Wednesday, July 22, 2009

Total Solar Eclipse 22 July 2009

A total solar eclipse was visible in parts of central and northern India on 22nd July 2009. I went to the Harish Chandra Research Institute (HRI), Allahabad to see one for the first time in my life (and perhaps the last!) Even though Allahabad was not on the path of totality, HRI was, though members of the institute has arranged transport to go to the St. John's Academy, Karchhana on the outskirts of Allahabad where totality was to last longer, for about a minute and a half.

The bus to take us there was fixed for 4 AM to catch the start of the eclipse around day break. Needless to say, this being Allahabad, UP, the bus didn't show up. (Apparently it showed up an hour late, the driver had fallen asleep). Fortunately members of the institute took a spirited decision to commandeer the two institute buses and take them to the site. We reached well in time and were greeted by an enormous crowd of students, all bright-eyed and bushy-tailed, of all ages and all in their uniforms, who had been hoicked out of their beds at 4AM to prepare for the viewing and welcome us -- the 'distinguished guests' who tottered in still rubbing sleep from their eyes.

After a short lecture to explain the phenomena to the kids, we watched the sun go slowly behind, first the clouds, and then the moon. Fortunately the clouds dispersed soon enough and we had a beautiful viewing of the eclipse, the totality and the diamond ring. (No Bailey Beads though). Everyone, irrespective of their age - from 5 to 50 squealed in delight when darkness settled upon us at 6.30 in the morning. As a bonus, both Venus and Jupiter were clearly visible in the morning sky.

A memorable experience and a sight that few people get to see. And all for the purely accidental coincidence of the moon and the sun having almost the same angular diameter.

Some of the pictures I took are on my photos page. Note that there are two pages of photos. (Canon Rebel XT Digital SLR, Canon zoom at 450 mm (300mm 35m equivalent), mylar filter except at totality).

Monday, July 20, 2009

Children of the Space Age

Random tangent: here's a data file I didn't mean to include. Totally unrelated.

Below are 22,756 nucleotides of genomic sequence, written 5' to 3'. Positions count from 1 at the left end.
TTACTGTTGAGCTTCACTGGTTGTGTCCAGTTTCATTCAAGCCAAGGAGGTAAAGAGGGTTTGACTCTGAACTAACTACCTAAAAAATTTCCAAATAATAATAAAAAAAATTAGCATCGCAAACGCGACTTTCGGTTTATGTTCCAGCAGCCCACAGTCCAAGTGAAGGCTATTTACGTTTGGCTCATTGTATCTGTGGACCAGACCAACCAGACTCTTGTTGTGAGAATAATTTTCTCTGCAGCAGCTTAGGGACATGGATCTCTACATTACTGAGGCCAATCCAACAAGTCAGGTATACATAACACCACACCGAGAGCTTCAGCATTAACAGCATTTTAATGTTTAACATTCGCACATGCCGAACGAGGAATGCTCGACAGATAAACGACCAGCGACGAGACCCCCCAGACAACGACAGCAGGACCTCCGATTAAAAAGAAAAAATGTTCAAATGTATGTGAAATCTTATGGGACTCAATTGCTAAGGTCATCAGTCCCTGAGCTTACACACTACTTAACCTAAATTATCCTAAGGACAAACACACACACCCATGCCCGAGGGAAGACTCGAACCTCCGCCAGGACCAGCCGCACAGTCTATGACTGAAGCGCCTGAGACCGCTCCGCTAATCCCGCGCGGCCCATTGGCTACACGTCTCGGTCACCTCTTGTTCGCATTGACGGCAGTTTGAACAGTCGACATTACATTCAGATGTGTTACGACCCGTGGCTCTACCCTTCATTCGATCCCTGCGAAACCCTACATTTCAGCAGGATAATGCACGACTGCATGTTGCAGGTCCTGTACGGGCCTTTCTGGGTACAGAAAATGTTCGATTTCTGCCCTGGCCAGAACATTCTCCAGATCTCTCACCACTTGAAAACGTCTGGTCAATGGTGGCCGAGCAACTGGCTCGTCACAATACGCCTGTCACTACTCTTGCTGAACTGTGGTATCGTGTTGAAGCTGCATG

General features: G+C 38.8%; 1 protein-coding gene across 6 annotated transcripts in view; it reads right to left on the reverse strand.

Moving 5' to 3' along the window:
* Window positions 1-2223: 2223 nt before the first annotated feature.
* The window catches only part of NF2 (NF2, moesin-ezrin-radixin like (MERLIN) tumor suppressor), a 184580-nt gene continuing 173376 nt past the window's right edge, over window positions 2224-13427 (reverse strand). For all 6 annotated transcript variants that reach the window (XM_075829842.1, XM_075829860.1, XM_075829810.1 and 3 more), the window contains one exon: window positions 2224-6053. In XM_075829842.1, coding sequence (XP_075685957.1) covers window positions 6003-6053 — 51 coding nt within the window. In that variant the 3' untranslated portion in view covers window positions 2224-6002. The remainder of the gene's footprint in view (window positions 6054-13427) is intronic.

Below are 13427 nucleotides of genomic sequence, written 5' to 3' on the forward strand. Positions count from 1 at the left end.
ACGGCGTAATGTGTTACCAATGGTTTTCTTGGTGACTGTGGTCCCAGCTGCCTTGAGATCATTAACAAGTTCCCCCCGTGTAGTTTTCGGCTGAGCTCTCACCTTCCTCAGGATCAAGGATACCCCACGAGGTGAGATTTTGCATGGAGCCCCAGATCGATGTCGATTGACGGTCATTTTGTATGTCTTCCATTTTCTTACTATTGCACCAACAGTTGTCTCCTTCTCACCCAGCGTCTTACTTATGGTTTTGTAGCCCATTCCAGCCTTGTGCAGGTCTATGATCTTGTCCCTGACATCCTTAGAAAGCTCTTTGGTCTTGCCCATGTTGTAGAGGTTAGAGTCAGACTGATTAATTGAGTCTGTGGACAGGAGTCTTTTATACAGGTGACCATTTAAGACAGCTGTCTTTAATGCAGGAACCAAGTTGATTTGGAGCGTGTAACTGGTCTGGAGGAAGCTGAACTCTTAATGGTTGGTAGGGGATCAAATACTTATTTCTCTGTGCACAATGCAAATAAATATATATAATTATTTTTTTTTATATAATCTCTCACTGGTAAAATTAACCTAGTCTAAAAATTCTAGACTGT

Delhi in the 60s was the only city in India which had television broadcasts and that too for two hours everyday. And we were one of those fortunate families to own a TV. Consequently I recall vividly, grainy black and white pictures of Neil Armstrong and 'Buzz' Aldrin bouncing along on the moon surface with the Eagle in the background, 40 years to this day. It was a moment of great excitement. America was a distant and unknown land at which we looked with awe, at its advanced science and technology, that had managed the unbelievable feat of putting a man on the moon and bringing him safely back.

I can no longer recall when I first decided to do science. However, there is no question in my mind that it was the romance and excitement of the space age, the wonders that science and technology were capable of, that were largely responsible for my decision to make a career in science.

Yuri Gagarin was one of my boyhood heroes. (It didn't hurt that photos of him circulated by the Russian Cultural Centre made him look like a Greek God). Unfamiliar Russian names like Gagarin, Valentina Tereshkova, the dog Laika were household names in our family. (With animal rights activists far into the future, nobody thought of asking the obvious question - what happened to Laika?) Even my grandfather, a man born towards the closing years of the 19th century, would read me stories about the space faring nations - mainly the USSR, and then gradually the US. Thus, by the time Armstrong walked on the moon, 40 years ago (and fluffed his lines though we didn't know it then), we considered ourselves veterans of the space age. Armstrong and Aldrin's feat merely appeared to be the glorious culmination of an age of technological marvels. Most of us dreamed of being part of this romance of science and of technology, some went into engineering, I took the road to a scientific career.

We, of our generation, are truly children of the space age.

See the full sequence of clips at the New York Times

Wednesday, July 15, 2009